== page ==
You can find them sprinkled throughout Canada – on bloody battlefields, scenic landscapes, grand edifices and humble homes. Throughout the country lie thousands of small bronze plaques waiting patiently to tell their story about Canada’s rich and complicated past to passersby and history buffs alike.
This metallic rendering of our country’s heritage began in 1919 with the creation of the Historic Sites and Monuments Board of Canada (HSMBC). Among the first plaques placed was that of Fort Anne in Annapolis Royal, Nova Scotia, once the most fought-over spot in Canada – it saw 13 battles and changed hands seven times during the colonial era. Since then, the collection has grown to over 2,200 historically notable places, people and events.
Today Canada’s official list of historic sites includes everything from the Parliament Buildings in Ottawa to the grain elevators of Inglis, Manitoba. Among the national historic persons listed are Anne of Green Gables author Lucy Maud Montgomery, Blackfoot warrior Chief Crowfoot and Marathon of Hope runner Terry Fox, as well as numerous politicians and business leaders. Recognized historical events include many crucial military encounters plus other notable moments such as the first patent issued in Canada (for a washing machine in 1824) and the founding of the Montreal Canadiens in 1909. Also recognized are several places and events outside the country, including Canada’s momentous victory at Vimy Ridge in the First World War and the Normandy Landings of the Second World War.
These historical commemorations are all marked with small bronze plaques containing short informative texts in English and French, and other languages where appropriate. Recommendations regarding national historic designations are made by the HSMBC to the federal environment minister, who has authority over Parks Canada, which administers the program.
Throughout most of its first century, HSMBC plaques focused on Canada’s conventional political, military and architectural history. In recent years, however, the emphasis has shifted towards greater representation of lesser-known voices and experiences. Between 1999 and 2015, the number of Indigenous historic designations increased by 31 percent, those commemorating women rose by 81 percent and of “ethnocultural communities” by 112 percent. This broadening of perspective is commendable, as it improves everyone’s understanding and conception of Canadian history. Now, however, rather than adding further to our historical record, it appears Ottawa may be planning to subtract from it.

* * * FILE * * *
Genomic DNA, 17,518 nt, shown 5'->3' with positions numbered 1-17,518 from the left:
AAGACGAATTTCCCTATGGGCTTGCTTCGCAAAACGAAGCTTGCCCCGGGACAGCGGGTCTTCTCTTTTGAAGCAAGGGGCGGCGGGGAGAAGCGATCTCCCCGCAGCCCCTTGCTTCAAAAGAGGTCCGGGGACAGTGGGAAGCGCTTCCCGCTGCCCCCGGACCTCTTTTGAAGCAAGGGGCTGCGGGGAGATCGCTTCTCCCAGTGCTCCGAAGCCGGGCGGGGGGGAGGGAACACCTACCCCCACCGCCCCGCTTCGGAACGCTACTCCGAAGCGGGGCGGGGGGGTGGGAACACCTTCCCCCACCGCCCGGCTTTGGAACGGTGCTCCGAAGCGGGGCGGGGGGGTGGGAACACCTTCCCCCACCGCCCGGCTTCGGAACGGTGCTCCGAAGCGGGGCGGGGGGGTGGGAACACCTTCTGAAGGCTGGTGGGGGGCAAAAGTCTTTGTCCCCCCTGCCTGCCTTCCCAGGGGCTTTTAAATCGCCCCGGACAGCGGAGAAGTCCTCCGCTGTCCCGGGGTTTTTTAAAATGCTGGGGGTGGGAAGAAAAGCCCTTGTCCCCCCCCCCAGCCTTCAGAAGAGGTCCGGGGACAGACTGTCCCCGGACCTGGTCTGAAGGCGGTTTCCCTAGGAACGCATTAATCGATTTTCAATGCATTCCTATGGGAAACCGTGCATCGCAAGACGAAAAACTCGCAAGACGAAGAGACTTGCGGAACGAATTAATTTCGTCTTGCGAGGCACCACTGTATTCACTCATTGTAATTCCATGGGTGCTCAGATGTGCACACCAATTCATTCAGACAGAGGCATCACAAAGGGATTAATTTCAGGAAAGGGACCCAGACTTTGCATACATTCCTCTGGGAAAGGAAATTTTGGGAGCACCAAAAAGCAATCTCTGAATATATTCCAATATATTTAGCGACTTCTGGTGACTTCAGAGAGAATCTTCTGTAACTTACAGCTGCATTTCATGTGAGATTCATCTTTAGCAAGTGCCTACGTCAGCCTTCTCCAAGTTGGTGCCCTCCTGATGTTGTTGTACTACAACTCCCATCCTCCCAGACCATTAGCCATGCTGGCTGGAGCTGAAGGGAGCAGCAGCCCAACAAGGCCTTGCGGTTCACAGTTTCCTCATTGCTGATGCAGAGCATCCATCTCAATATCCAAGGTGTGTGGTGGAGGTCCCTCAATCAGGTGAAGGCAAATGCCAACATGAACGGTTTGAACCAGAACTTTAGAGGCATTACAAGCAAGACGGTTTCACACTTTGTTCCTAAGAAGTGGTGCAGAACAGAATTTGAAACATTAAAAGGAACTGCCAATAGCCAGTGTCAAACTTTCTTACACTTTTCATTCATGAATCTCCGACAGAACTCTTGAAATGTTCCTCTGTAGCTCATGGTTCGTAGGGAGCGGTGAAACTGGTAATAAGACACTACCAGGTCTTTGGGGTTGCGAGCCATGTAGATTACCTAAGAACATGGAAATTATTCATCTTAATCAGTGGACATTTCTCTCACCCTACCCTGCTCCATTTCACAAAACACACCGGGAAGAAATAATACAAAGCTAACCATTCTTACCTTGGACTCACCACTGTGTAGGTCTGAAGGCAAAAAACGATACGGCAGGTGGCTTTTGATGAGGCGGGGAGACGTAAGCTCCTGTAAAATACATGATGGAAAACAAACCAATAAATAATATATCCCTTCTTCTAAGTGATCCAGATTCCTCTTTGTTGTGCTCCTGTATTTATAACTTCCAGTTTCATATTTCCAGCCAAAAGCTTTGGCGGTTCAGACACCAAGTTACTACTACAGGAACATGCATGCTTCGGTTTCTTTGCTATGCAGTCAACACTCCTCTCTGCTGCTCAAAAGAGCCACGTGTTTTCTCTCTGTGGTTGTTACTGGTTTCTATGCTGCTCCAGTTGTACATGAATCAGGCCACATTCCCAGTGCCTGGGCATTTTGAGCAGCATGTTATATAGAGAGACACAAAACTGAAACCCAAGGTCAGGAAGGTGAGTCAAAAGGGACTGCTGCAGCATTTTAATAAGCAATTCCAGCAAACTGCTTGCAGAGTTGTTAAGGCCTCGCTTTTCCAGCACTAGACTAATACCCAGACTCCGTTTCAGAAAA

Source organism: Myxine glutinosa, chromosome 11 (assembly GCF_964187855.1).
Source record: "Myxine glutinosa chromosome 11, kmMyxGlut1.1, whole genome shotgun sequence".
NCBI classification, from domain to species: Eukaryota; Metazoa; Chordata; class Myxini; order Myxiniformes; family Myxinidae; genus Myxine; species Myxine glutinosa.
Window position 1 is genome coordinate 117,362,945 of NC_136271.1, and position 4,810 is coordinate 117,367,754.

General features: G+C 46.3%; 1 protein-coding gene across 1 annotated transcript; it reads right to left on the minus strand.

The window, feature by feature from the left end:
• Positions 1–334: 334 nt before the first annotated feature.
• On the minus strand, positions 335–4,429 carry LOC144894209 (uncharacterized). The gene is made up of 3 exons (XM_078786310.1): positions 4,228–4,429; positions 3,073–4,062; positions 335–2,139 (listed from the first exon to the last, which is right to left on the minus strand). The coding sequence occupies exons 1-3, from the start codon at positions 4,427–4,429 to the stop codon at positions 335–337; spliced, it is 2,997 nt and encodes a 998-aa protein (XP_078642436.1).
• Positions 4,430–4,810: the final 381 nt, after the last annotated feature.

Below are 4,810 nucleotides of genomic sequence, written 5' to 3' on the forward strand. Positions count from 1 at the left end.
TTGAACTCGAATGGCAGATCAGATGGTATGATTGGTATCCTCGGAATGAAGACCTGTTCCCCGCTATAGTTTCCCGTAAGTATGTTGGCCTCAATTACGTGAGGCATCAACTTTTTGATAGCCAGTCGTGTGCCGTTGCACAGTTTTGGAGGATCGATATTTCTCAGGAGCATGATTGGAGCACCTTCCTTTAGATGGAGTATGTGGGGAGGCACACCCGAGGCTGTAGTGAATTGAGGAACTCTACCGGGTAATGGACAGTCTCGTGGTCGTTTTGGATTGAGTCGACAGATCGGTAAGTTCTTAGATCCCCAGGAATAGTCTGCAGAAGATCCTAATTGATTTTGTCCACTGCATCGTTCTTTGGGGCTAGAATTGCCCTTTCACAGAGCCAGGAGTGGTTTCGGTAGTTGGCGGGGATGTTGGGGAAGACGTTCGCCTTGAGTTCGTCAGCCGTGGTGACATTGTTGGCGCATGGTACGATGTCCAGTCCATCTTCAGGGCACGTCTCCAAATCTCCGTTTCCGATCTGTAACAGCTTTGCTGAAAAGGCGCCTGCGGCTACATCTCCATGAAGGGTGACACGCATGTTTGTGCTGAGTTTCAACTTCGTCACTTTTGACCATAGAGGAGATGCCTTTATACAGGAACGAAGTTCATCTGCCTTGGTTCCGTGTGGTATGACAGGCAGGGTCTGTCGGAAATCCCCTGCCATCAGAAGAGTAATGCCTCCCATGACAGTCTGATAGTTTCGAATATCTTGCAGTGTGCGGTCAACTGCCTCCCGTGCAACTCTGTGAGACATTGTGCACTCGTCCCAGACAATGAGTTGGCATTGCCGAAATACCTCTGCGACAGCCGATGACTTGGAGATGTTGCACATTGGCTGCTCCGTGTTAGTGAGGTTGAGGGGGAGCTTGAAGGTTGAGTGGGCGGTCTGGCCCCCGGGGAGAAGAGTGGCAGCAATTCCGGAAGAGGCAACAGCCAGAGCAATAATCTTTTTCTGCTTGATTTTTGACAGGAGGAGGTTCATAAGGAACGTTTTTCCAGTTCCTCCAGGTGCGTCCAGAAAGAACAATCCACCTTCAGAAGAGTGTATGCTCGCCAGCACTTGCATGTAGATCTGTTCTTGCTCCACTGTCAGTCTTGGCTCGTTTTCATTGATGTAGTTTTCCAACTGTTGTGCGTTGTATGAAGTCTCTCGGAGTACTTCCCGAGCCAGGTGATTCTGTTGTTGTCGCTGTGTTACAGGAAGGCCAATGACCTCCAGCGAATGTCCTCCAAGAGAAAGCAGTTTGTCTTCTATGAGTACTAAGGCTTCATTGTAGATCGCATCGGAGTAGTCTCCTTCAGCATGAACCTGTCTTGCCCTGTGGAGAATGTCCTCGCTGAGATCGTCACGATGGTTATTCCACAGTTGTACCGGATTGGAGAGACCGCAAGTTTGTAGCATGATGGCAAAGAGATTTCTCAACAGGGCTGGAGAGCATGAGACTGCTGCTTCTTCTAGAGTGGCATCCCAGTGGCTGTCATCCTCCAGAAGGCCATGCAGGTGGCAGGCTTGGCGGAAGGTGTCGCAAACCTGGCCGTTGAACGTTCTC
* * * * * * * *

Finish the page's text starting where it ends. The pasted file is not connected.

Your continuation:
Conflict and Controversy
In 2019, then-Environment Minister Catherine McKenna announced a framework for Canada’s commemoration process meant to create “a new way of sharing history.” Included in this process was a systematic review of the thousands of existing official plaques and historic designations. For anyone who’s been paying attention to the virus of cancellations that has raged throughout Canadian history in recent years, such a review by the Liberal government carries with it ominous portents. McKenna herself outlined an explicit political agenda in introducing the plan, claiming that “Parks Canada is uniquely positioned to advance reconciliation and to confront the legacy of colonialism.”
After several years of public input and internal discussion, this official review process has yielded a list of 208 historical individuals, locations and events considered problematic enough to warrant further investigation – and possible cancellation. This list, first publicly revealed by independent media outlet Blacklock’s Reporter, contains some of the most iconic names from Canada’s past, including Fathers of Confederation Sir John A. Macdonald and Sir Hector-Louis Langevin, inventor Alexander Graham Bell, Hudson’s Bay Company governor Sir George Simpson and explorer Jacques Cartier. There are also many lesser-known entries, such as the Bar U Ranch in Alberta’s foothills and the mass immigration of English settlers from Yorkshire to New Brunswick in the 1770s.